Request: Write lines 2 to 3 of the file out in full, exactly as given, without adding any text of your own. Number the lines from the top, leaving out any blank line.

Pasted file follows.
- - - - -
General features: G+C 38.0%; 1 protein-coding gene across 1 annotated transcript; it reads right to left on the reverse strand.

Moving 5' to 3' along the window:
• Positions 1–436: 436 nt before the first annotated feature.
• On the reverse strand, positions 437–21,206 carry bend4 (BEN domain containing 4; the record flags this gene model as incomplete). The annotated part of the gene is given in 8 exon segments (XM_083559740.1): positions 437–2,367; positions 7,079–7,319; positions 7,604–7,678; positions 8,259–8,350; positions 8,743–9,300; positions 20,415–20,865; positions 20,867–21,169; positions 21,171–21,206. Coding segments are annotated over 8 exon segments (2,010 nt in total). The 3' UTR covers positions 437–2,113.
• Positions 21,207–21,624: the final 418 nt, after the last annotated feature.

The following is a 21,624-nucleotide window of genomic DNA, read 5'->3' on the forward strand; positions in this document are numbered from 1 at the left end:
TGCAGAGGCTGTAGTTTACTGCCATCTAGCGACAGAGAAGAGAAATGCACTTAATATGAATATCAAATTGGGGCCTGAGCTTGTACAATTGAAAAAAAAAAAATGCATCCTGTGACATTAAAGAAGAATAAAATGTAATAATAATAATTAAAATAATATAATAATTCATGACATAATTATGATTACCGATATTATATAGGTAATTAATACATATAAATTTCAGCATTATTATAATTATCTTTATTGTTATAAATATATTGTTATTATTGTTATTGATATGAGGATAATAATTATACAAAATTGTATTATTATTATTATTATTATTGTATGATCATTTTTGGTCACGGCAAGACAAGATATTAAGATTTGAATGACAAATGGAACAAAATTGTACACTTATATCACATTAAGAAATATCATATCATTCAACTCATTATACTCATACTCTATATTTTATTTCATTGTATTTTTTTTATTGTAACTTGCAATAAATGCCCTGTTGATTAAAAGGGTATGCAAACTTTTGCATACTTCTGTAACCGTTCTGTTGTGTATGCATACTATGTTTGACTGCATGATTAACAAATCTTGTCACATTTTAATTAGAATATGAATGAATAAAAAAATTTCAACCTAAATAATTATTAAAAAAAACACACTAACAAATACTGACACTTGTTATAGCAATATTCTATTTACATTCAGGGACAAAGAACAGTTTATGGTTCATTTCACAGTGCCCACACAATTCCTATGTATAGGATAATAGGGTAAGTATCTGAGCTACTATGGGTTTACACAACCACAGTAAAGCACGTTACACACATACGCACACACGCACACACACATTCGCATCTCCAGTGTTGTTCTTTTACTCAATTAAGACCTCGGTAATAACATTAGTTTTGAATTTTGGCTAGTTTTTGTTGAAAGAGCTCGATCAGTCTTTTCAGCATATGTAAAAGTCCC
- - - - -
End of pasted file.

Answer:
Moving 5' to 3' along the window:
• Positions 1–436: 436 nt before the first annotated feature.